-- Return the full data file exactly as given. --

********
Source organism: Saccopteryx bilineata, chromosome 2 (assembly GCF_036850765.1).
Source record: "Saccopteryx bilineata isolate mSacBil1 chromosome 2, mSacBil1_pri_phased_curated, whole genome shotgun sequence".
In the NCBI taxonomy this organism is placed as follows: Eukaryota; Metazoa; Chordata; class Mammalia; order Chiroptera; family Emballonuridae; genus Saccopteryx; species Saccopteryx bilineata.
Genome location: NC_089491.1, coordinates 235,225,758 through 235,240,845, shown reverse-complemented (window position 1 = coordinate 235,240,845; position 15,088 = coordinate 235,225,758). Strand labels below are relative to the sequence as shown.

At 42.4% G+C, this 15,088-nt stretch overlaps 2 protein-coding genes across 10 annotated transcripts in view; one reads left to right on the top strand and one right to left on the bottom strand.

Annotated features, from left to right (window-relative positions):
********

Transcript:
Source organism: Saccopteryx bilineata, chromosome 2 (assembly GCF_036850765.1).
Source record: "Saccopteryx bilineata isolate mSacBil1 chromosome 2, mSacBil1_pri_phased_curated, whole genome shotgun sequence".
In the NCBI taxonomy this organism is placed as follows: Eukaryota; Metazoa; Chordata; class Mammalia; order Chiroptera; family Emballonuridae; genus Saccopteryx; species Saccopteryx bilineata.
Genome location: NC_089491.1, coordinates 235,225,758 through 235,240,845, shown reverse-complemented (window position 1 = coordinate 235,240,845; position 15,088 = coordinate 235,225,758). Strand labels below are relative to the sequence as shown.

At 42.4% G+C, this 15,088-nt stretch overlaps 2 protein-coding genes across 10 annotated transcripts in view; one reads left to right on the top strand and one right to left on the bottom strand.

Annotated features, from left to right (window-relative positions):